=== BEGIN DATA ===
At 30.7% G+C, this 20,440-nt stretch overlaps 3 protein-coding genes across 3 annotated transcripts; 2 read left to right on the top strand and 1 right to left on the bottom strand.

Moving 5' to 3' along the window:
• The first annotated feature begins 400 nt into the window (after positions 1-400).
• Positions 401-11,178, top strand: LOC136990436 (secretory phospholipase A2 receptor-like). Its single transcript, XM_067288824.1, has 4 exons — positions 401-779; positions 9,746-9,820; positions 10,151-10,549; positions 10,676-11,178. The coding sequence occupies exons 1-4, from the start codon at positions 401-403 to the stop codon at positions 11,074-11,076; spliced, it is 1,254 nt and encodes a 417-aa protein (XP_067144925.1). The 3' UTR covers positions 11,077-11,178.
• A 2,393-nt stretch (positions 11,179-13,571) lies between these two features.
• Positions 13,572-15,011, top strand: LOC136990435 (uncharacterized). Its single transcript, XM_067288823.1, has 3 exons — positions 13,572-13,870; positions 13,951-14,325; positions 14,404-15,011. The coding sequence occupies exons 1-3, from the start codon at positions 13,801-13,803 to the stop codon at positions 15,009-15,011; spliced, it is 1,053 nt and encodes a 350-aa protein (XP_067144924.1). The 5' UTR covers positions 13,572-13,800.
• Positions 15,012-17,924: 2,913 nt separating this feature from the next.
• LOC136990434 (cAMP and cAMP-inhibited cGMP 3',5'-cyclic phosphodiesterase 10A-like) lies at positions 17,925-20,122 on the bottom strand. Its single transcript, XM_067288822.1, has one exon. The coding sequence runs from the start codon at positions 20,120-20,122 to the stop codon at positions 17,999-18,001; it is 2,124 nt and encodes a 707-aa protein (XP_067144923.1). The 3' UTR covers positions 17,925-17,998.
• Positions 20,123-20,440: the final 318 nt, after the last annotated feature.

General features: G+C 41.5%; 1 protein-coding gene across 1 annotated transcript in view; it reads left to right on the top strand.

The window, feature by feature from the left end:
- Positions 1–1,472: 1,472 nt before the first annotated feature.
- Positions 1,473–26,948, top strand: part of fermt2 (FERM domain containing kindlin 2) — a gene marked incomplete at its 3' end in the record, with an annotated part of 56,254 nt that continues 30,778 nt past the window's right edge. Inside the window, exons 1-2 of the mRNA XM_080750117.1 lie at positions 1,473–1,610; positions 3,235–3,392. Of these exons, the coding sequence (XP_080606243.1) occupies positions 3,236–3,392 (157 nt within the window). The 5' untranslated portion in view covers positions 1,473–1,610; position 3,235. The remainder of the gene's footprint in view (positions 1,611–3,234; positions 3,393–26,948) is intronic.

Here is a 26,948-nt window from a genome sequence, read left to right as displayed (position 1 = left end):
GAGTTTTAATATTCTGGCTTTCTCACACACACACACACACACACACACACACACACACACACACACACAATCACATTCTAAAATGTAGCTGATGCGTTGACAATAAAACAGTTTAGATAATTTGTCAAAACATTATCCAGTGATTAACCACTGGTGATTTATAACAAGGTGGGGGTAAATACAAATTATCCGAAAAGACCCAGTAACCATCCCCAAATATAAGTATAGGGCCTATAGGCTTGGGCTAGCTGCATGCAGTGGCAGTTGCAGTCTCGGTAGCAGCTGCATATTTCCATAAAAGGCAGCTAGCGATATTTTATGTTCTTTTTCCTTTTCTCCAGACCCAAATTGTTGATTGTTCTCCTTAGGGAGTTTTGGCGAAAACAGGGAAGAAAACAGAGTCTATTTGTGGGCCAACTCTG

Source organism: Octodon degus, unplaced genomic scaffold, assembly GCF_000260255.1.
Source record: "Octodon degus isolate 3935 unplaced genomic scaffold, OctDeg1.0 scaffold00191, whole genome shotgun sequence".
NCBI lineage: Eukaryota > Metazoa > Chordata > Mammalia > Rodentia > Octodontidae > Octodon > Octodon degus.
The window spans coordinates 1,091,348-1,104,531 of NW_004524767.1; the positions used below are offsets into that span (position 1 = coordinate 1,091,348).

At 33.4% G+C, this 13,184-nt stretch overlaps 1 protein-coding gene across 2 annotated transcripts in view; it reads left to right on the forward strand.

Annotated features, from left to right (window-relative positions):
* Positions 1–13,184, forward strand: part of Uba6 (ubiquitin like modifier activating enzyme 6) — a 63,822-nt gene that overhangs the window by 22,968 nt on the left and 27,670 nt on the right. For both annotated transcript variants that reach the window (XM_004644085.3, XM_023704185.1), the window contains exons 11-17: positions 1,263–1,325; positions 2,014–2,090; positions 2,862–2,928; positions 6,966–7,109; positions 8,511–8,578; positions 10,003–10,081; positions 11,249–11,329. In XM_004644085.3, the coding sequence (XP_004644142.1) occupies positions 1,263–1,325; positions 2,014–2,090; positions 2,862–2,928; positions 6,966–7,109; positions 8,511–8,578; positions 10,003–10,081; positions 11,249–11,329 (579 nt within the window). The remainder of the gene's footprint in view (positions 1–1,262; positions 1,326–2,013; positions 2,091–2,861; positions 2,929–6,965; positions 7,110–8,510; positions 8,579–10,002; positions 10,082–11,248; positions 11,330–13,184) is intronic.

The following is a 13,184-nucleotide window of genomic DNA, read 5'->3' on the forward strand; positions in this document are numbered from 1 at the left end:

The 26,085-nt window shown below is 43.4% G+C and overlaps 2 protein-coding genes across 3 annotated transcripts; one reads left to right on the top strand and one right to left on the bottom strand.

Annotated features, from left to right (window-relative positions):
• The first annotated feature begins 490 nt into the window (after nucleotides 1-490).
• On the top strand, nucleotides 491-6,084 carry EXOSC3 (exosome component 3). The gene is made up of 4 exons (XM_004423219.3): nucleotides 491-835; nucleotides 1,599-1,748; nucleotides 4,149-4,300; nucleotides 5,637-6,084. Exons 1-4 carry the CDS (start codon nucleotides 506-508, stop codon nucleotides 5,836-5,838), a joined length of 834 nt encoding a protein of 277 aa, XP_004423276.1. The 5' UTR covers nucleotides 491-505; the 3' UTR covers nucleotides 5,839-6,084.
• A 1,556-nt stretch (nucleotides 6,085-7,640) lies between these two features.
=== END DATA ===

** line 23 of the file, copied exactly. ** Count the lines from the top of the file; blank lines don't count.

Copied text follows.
The following is a 13,184-nucleotide window of genomic DNA, read 5'->3' on the forward strand; positions in this document are numbered from 1 at the left end: